Spartan Light Metal Products, an engine parts manufacturer, is citing the economic downturn due to the new coronavirus as its reason behind laying off just over 400 employees at its Mexico and Hannibal locations.
The Mexico operation will lose 332 employees as part of the layoff, which Spartan expects will be temporary, according to a Worker Adjustment and Retraining Notification Act letter sent to the Missouri Department Higher Education and Workforce Development.
Spartan office staff were not available for comment late Friday afternoon.
Layoffs started Thursday in Mexico and Monday in Hannibal. There are 72 employees affected in the Hannibal mass layoff.
Those affected were not union employees, according to the notice. Employment seniority rights are not affected in the mass layoff, the notice said.
Positions cut run the gamut from administrative to engineering, including a company vice president.
The combined layoffs are the second-largest by a single company since March 16, when the department began receiving a large number of mass layoff notices. The largest was at Trans State Airlines, LLC, which laid off 718 employees.
In all, 2,695 workers subject to the notice have been put out of jobs since March 16.
The WARN Act became law in 1988 to provide workers and states notice of pending mass layoffs.
The job losses follow an increasing pattern across the state and the U.S. There were 42,207 new unemployment compensation claims in Missouri last week, while claims topped 3.3 million in the nation.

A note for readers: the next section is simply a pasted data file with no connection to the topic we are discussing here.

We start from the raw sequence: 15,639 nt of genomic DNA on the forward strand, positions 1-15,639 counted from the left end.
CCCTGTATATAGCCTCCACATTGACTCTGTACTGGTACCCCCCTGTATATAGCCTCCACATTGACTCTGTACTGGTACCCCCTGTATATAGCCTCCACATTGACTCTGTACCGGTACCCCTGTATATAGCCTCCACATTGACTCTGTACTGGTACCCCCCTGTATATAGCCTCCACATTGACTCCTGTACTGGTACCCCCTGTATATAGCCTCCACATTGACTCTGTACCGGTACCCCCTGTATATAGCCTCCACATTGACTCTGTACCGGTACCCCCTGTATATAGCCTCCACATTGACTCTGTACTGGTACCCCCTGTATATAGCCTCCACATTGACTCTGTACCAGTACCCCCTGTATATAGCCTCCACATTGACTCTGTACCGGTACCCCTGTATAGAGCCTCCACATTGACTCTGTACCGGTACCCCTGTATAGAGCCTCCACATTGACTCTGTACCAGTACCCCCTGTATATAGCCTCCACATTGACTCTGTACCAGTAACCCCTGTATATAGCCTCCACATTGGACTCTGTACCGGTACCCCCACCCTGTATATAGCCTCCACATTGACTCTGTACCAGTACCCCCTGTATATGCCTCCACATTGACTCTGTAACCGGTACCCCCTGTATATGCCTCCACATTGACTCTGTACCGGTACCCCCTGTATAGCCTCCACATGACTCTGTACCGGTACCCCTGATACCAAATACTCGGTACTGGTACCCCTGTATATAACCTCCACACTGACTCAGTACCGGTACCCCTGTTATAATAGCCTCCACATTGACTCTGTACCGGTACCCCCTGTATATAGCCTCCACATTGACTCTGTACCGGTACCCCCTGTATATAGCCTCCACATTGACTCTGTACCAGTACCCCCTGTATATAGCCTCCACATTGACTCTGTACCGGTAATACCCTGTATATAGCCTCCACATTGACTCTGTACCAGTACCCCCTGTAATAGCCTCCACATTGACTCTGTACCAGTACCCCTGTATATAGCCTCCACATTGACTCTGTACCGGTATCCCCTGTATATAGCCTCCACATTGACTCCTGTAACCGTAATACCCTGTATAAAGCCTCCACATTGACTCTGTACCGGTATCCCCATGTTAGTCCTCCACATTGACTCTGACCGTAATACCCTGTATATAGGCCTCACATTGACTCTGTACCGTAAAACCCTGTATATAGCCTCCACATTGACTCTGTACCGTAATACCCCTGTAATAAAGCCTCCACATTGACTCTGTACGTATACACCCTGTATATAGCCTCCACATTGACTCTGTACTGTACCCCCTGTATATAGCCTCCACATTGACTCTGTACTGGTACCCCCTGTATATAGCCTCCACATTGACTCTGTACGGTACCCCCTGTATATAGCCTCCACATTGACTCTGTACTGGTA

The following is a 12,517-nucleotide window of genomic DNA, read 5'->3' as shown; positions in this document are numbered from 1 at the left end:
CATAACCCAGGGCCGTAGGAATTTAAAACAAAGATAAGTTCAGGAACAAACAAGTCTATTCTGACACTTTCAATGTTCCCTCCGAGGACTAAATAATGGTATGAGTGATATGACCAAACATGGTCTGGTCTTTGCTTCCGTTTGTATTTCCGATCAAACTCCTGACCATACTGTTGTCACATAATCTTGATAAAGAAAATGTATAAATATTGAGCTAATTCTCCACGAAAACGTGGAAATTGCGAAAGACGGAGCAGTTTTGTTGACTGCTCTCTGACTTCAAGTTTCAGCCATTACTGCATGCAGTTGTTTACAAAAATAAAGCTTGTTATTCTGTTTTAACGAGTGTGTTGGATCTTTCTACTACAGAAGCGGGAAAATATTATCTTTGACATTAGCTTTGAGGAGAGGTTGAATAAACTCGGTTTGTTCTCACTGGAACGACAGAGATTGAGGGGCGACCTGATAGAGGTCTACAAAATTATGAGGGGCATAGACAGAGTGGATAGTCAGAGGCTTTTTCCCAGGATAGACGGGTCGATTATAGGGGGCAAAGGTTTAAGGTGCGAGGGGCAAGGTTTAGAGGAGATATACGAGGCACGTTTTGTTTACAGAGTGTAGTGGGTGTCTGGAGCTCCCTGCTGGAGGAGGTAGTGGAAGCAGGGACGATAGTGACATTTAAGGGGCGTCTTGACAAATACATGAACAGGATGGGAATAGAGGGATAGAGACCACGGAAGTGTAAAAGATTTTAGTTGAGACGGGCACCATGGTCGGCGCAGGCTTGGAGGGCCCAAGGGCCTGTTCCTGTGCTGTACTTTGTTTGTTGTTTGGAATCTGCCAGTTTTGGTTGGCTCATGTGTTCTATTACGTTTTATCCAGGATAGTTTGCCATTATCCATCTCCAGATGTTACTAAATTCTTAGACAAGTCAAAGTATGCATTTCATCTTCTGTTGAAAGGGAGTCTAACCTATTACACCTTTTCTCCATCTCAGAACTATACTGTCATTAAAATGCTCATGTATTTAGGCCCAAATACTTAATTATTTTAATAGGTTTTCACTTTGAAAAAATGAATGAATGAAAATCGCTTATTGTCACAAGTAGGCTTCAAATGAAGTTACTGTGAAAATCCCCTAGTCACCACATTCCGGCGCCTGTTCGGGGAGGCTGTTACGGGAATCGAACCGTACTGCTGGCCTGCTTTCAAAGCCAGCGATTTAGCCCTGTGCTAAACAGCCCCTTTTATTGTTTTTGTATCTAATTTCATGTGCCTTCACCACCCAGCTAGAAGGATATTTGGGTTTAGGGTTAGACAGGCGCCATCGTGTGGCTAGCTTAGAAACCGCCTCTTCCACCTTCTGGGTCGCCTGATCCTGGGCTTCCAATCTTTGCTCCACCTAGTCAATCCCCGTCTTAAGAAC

In contrast to current economic estimates, the economy lost about 2.6 million jobs in 2008 during the first year of the Great Recession, according to the U.S Labor Department.
There are some bright spots in the economic picture.
Some retailers are on a hiring push due. Dollar General wants to hire 50,000 people, joining other outlets such as Hy-Vee, Walmart, Amazon and CVS, which also have issued calls for workers.
Columbia Chamber of Commerce president Matt McCormick told the Colmbia Tribune that during the tumult of a changing job market that the community should visit its website for resources on COVID-19 and employment information.
“We just launched a resource page on our website with information regarding COVID-19, and it also has a form where businesses can update their own policy information” he said. “It’s also open to anybody, you don’t have to be a member, and we’re telling people that businesses can also post whether they are hiring.”
Those looking for work, or businesses looking to hire, should investigate jobs.mo.gov as a means to connect, he said. The portal is a resource provided by Missouri’s Department of Higher Education and Workforce Development.